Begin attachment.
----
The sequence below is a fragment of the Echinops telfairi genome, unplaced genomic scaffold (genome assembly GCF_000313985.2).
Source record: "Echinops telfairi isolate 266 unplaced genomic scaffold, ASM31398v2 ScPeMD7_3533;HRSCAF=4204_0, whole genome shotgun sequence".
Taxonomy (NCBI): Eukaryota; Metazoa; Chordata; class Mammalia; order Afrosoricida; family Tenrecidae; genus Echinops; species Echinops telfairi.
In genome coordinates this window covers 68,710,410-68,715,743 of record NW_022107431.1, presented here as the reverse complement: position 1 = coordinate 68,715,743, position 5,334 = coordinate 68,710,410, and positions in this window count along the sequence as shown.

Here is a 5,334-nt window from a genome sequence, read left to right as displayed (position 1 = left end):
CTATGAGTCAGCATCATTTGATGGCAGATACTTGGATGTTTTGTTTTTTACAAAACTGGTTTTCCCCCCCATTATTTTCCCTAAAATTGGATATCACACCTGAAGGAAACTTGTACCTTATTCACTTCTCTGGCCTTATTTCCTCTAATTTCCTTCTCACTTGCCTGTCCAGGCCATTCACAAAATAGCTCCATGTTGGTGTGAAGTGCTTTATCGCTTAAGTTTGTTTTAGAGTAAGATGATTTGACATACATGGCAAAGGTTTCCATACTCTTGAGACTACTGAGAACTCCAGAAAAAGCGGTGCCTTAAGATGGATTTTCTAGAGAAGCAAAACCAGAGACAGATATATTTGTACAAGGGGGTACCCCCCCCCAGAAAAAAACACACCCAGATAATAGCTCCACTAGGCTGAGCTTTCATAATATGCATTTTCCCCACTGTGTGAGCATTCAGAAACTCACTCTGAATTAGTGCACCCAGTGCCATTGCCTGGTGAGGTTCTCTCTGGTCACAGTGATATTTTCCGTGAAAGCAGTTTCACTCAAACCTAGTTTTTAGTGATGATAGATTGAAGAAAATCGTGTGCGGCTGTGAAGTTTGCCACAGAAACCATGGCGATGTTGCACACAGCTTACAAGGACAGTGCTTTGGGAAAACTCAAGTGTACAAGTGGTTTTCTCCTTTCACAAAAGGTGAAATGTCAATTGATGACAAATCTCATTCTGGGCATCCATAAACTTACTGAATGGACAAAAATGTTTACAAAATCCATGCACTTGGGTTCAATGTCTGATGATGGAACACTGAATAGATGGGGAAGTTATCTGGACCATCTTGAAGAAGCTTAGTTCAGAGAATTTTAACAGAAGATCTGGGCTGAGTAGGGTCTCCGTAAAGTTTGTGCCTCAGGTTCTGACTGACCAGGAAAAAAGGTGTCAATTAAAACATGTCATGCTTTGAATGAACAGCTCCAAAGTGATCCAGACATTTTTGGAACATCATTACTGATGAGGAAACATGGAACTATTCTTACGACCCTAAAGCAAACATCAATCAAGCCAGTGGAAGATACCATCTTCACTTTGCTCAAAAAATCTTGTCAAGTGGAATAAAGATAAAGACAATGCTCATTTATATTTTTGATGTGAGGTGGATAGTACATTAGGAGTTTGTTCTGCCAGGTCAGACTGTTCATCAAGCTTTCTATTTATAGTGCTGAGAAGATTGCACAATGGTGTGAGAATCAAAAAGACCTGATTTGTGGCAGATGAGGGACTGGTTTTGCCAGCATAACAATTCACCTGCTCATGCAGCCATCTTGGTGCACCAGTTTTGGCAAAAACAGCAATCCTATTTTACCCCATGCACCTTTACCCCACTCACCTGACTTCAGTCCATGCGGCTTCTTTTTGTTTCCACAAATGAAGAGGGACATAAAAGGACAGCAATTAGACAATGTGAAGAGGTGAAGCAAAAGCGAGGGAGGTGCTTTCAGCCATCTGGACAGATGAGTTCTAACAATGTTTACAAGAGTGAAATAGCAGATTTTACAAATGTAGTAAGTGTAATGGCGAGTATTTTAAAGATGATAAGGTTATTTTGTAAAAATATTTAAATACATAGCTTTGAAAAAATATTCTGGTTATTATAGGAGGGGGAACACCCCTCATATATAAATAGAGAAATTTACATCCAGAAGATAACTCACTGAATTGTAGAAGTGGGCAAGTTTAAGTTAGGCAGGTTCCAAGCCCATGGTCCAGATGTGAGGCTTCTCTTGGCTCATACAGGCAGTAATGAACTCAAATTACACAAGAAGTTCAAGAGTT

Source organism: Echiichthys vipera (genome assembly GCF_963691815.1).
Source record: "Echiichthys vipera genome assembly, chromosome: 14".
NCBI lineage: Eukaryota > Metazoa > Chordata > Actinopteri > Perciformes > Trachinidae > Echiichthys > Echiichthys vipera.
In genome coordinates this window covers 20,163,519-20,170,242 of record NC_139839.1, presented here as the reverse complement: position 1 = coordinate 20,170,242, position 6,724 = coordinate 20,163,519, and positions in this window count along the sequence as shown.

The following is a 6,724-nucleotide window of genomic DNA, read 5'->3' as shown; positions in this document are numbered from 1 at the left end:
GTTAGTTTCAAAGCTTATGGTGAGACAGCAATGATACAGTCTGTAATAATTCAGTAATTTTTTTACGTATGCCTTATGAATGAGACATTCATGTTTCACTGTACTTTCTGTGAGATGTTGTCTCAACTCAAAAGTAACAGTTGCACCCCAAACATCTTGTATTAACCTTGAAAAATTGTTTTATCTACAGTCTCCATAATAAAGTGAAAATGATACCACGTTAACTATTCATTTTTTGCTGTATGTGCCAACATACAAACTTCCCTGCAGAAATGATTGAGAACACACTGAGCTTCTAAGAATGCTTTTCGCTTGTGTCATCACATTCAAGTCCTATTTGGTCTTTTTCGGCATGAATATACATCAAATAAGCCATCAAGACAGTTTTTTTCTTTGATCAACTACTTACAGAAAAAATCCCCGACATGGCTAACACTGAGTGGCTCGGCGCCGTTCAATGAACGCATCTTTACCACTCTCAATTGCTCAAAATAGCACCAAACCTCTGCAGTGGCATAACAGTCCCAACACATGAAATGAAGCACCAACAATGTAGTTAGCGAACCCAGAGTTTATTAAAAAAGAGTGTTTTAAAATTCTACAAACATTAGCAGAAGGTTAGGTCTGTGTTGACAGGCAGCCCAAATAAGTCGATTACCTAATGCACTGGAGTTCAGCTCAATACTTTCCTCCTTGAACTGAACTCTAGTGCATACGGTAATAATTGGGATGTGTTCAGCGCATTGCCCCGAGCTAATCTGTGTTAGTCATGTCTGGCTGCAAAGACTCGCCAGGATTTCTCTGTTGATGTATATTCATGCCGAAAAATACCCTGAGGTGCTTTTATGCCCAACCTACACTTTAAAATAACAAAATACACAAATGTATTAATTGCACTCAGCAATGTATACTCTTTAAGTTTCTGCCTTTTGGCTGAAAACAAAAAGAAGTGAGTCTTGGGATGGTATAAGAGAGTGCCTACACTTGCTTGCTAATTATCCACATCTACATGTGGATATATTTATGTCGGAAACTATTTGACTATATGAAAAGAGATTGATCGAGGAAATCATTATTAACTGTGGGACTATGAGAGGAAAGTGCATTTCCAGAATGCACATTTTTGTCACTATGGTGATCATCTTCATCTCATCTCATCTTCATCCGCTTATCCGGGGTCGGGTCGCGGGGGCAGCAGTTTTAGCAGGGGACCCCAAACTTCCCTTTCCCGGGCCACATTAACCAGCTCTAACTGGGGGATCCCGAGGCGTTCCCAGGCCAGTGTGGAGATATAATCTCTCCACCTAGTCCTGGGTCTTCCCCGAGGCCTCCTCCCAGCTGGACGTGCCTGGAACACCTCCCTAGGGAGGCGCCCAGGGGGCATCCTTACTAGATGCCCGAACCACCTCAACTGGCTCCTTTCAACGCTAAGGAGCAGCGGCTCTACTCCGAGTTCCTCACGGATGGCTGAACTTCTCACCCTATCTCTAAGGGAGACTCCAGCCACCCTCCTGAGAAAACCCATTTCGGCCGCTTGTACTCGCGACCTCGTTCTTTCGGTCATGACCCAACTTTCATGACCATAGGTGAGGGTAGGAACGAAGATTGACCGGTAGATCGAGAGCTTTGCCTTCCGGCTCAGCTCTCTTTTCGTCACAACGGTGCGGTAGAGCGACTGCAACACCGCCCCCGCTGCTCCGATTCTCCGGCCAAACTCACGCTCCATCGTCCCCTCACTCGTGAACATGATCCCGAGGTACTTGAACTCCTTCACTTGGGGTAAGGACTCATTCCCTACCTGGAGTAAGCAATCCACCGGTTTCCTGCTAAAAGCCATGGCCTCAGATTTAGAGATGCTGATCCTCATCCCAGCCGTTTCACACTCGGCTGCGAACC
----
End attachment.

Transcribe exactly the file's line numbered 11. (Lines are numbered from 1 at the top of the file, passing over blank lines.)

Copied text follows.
The following is a 6,724-nucleotide window of genomic DNA, read 5'->3' as shown; positions in this document are numbered from 1 at the left end: